After a one-week hiatus, Saturday Night Live returned last night with the promise of a really weird show — or at least, that’s what we imagined when we heard Steve Buscemi was hosting. True, the episode seemed to contain an inordinate number of fake mustaches, but we felt Buscemi was a little underused. It’s kind of ironic — his monologue was about how psyched he was to have achieved success as a leading man after being pegged as the “creepy guy” character actor for so long, and then in almost all of the sketches he was the object, the guest, the frame — but very rarely the star. Sigh! Don’t worry though, he still got some good play, and though the show as a whole didn’t live up to either of our two favorite episodes so far this season (Melissa McCarthy and Jason Segel), it was definitely above average. Click through to watch our picks for the best and worst sketches of last night’s SNL, and let us know whether you agree or disagree in the comments!
One of the most cuttingly topical sketches we’ve seen all season, tackling the recent Penn State and Syracuse University sex abuse scandals, this bit was more conceptually funny than laugh-out-loud hilarious. But unlike many SNL skits, this skit seemed to get funnier as it went on. You have to admit that as he suggested in his monologue, Buscemi does look mighty creepy — and that moustache isn’t helping anyone.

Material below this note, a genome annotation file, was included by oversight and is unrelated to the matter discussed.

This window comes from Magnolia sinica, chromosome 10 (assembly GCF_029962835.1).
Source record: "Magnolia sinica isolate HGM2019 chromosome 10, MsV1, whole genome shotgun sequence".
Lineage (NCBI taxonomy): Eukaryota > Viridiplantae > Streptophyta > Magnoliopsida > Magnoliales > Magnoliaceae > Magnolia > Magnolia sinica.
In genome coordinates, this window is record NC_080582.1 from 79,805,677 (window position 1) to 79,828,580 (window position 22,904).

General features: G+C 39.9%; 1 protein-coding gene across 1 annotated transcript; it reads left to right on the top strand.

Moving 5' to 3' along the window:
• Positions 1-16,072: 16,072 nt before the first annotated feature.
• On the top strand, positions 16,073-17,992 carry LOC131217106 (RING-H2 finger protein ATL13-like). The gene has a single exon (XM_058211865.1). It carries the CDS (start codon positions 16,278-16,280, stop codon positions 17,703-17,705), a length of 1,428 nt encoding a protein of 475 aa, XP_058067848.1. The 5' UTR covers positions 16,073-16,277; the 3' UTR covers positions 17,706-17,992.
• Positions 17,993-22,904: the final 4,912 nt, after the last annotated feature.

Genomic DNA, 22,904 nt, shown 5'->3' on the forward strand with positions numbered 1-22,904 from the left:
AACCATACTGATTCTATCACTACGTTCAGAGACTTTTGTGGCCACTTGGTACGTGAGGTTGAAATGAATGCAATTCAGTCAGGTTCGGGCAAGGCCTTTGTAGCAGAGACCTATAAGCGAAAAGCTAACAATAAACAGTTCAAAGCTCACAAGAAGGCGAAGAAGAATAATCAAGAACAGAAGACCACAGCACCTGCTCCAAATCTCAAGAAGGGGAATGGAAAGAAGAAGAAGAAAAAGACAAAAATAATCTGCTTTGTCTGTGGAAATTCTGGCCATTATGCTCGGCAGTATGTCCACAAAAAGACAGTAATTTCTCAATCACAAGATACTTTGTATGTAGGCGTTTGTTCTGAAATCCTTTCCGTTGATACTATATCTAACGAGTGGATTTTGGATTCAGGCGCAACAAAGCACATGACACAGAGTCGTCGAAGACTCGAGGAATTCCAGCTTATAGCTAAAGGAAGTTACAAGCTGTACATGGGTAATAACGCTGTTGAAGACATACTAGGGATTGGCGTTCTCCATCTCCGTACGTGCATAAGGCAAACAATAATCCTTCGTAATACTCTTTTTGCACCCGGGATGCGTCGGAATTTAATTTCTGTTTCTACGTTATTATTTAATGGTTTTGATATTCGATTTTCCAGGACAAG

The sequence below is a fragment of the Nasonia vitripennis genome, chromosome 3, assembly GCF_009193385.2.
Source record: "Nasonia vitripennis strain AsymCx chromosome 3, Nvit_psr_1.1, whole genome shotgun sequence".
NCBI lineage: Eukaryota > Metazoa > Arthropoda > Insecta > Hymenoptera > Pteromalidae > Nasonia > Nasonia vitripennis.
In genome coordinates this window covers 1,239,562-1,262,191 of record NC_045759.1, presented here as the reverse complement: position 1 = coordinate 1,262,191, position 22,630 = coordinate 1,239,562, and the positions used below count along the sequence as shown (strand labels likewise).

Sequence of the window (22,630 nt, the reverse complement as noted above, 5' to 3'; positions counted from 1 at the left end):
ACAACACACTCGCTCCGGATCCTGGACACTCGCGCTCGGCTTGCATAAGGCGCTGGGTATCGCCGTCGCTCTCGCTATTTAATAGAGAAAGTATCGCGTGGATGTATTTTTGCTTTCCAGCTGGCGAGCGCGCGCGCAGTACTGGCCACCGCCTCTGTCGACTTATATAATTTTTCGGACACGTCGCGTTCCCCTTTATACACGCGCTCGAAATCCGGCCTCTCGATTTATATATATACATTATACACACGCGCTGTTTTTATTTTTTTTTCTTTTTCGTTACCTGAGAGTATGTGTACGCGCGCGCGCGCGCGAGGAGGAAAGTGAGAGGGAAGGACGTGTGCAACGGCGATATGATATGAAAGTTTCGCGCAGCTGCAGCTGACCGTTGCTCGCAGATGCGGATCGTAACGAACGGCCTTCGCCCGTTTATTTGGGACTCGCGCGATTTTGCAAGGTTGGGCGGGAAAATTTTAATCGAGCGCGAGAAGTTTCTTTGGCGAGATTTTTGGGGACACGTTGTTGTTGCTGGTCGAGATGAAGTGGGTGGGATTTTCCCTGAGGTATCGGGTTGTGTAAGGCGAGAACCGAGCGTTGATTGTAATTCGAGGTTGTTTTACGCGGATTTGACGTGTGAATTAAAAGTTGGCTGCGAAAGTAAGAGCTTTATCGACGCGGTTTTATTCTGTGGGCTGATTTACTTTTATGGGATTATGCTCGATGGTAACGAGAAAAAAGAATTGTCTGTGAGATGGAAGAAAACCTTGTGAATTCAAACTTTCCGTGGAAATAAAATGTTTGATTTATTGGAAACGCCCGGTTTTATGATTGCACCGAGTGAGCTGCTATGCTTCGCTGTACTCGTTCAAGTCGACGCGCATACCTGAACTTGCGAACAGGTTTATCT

Like so many good SNL bits, this one rests almost entirely on Bill Hader’s capable, creepy shoulders. He may be even creepier than Steve Buscemi.
Ed Vincent’s Sex Symposium
Who can resist a mustachioed, ultra-70s Paul Brittain giving intensely awkward sex tips at the Raymondville State Park Econolodge? Though some of the visuals were a little over the top (and in some cases not quite size-appropriate), the overall effect was something you might expect from a grimy ’90s VHS you find in your aunt’s basement. Which is pretty hilarious.
This was the 12:55 am sketch, and boy is it weird. It’s weird enough that we think it was by far the best use of Buscemi all night: a slow burn that started off normal enough (except for that nagging question of ‘who is this strange man and why is he talking to us?’) and slowly devolved into bizarre nonsense.
Playskool Surprise Lady
We’ve never warmed to this character of Wiig’s, so excited about something mundane that she becomes insane, screeching, and unintelligible. It’s just not very funny, and in the end there’s zero payoff, even though you just suffered through five minutes of the stuff.
Cold Opening: Obama in One
Yeah, yeah, the President has no power. This sketch felt like a civics lesson at the beginning and an exercise in randomness at the end, but was boring the whole way through.
Frozen Mexican Dinner
No. You can have all the rock and roll wigs you want, but poop jokes are still stupid.